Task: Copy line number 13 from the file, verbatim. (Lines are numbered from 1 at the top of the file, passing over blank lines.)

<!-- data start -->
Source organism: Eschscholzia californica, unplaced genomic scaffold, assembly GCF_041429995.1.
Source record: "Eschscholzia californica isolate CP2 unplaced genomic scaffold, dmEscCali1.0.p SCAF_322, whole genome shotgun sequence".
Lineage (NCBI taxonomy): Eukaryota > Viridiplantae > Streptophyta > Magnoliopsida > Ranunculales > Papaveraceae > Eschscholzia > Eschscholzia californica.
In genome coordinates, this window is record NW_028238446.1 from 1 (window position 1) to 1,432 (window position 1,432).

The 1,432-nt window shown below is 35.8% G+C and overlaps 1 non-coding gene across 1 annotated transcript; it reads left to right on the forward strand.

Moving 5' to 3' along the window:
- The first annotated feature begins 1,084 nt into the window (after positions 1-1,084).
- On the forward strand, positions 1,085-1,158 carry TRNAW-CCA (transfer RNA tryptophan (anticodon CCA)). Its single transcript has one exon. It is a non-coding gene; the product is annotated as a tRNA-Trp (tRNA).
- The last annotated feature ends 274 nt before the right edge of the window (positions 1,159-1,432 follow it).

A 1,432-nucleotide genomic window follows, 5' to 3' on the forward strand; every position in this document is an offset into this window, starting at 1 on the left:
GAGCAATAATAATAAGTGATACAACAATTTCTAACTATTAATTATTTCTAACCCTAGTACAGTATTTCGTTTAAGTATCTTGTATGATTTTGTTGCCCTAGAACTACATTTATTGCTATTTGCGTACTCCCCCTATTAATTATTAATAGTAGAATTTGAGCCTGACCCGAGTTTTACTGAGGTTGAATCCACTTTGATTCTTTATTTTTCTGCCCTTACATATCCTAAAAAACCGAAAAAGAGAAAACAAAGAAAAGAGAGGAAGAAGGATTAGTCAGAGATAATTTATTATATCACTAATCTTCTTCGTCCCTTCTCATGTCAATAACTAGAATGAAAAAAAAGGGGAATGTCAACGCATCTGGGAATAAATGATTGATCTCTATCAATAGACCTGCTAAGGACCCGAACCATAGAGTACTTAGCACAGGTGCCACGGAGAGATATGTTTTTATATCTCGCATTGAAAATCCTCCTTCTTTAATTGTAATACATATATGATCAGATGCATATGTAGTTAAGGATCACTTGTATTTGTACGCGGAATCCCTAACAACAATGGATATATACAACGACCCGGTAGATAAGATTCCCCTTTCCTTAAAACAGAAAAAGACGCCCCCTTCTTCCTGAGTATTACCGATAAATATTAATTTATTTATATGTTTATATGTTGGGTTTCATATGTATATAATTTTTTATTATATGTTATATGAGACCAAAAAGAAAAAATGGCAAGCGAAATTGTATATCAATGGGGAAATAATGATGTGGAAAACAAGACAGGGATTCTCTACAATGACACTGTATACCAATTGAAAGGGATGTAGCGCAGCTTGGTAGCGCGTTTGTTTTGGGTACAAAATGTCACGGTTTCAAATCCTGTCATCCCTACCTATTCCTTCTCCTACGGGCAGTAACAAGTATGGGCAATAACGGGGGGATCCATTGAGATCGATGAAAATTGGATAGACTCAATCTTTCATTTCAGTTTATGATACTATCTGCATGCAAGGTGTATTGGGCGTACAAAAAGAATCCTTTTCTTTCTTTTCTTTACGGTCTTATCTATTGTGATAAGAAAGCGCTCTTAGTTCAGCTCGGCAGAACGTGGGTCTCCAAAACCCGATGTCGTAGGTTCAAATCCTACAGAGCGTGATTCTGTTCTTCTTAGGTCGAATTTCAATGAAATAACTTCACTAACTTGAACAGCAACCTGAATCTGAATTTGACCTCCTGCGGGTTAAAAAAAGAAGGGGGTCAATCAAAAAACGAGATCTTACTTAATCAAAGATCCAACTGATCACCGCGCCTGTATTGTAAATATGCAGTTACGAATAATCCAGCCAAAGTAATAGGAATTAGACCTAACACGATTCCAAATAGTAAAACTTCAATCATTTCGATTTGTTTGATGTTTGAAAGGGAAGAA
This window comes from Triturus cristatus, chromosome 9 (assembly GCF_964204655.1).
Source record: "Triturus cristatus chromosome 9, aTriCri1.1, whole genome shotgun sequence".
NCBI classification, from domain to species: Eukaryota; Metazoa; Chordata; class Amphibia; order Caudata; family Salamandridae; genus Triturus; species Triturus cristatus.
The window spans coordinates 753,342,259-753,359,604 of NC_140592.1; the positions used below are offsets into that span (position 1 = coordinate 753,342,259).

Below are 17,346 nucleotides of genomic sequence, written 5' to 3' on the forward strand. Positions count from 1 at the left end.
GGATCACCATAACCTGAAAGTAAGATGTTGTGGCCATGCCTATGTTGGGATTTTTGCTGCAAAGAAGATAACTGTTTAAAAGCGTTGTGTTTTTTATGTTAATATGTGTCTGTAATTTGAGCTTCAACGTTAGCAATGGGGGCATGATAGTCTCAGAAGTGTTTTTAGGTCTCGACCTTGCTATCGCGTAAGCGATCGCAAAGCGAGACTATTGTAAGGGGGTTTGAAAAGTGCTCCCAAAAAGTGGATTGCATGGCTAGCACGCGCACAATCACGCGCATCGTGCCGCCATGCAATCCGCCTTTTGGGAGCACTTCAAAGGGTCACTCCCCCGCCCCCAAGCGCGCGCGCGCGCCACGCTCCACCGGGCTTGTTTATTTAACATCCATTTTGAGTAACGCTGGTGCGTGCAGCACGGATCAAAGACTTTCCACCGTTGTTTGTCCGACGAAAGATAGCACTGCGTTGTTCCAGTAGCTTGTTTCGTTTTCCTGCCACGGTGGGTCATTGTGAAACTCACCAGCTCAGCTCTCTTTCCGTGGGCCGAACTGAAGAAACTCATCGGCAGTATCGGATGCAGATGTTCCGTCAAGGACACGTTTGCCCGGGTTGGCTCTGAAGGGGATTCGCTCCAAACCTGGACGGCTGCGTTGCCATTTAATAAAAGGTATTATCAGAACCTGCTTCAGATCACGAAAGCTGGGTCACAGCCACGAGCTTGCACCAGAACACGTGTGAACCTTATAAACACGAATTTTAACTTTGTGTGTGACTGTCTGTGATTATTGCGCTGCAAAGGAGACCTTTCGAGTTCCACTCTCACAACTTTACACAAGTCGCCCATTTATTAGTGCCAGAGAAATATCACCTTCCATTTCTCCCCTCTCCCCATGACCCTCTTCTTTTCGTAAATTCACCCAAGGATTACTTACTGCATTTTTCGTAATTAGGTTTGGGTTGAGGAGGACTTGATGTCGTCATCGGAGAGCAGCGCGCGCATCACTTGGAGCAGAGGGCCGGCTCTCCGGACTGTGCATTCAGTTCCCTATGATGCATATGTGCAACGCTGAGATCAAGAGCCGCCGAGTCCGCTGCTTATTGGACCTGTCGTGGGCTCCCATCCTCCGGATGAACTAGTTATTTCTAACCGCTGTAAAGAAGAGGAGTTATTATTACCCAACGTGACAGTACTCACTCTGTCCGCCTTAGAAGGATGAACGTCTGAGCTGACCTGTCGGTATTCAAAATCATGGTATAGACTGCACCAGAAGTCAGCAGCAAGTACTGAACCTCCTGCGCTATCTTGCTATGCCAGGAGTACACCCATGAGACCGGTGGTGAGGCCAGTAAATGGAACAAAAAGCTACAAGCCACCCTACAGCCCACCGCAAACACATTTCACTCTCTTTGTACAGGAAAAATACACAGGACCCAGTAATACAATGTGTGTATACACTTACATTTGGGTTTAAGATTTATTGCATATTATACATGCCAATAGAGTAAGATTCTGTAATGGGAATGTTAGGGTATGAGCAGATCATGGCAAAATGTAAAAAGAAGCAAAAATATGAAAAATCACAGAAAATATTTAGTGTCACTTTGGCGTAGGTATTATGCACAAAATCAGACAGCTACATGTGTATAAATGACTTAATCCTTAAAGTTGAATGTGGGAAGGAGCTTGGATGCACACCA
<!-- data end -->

Source record: "Triturus cristatus chromosome 9, aTriCri1.1, whole genome shotgun sequence".